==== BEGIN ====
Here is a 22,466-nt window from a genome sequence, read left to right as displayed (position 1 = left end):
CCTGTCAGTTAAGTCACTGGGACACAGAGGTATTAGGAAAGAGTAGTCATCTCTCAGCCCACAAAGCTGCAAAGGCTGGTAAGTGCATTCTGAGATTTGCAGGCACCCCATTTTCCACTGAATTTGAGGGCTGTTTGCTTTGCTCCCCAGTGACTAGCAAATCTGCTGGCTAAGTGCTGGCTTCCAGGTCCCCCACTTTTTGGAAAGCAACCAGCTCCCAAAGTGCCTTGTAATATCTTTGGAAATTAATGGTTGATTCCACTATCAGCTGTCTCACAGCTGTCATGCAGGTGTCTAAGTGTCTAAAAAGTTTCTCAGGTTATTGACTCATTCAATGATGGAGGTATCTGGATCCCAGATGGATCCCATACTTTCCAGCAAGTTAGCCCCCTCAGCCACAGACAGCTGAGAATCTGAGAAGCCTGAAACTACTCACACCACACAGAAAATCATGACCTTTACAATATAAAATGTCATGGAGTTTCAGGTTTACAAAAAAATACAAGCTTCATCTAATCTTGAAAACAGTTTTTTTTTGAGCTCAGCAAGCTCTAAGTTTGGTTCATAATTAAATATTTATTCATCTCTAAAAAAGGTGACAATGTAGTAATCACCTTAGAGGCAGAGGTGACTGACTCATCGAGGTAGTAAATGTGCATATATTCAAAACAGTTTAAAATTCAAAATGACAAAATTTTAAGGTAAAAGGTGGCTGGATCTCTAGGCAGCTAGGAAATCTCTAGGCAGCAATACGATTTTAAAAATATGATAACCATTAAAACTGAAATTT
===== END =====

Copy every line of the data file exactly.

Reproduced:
Here is a 22,466-nt window from a genome sequence, read left to right as displayed (position 1 = left end):
CCTGTCAGTTAAGTCACTGGGACACAGAGGTATTAGGAAAGAGTAGTCATCTCTCAGCCCACAAAGCTGCAAAGGCTGGTAAGTGCATTCTGAGATTTGCAGGCACCCCATTTTCCACTGAATTTGAGGGCTGTTTGCTTTGCTCCCCAGTGACTAGCAAATCTGCTGGCTAAGTGCTGGCTTCCAGGTCCCCCACTTTTTGGAAAGCAACCAGCTCCCAAAGTGCCTTGTAATATCTTTGGAAATTAATGGTTGATTCCACTATCAGCTGTCTCACAGCTGTCATGCAGGTGTCTAAGTGTCTAAAAAGTTTCTCAGGTTATTGACTCATTCAATGATGGAGGTATCTGGATCCCAGATGGATCCCATACTTTCCAGCAAGTTAGCCCCCTCAGCCACAGACAGCTGAGAATCTGAGAAGCCTGAAACTACTCACACCACACAGAAAATCATGACCTTTACAATATAAAATGTCATGGAGTTTCAGGTTTACAAAAAAATACAAGCTTCATCTAATCTTGAAAACAGTTTTTTTTTGAGCTCAGCAAGCTCTAAGTTTGGTTCATAATTAAATATTTATTCATCTCTAAAAAAGGTGACAATGTAGTAATCACCTTAGAGGCAGAGGTGACTGACTCATCGAGGTAGTAAATGTGCATATATTCAAAACAGTTTAAAATTCAAAATGACAAAATTTTAAGGTAAAAGGTGGCTGGATCTCTAGGCAGCTAGGAAATCTCTAGGCAGCAATACGATTTTAAAAATATGATAACCATTAAAACTGAAATTT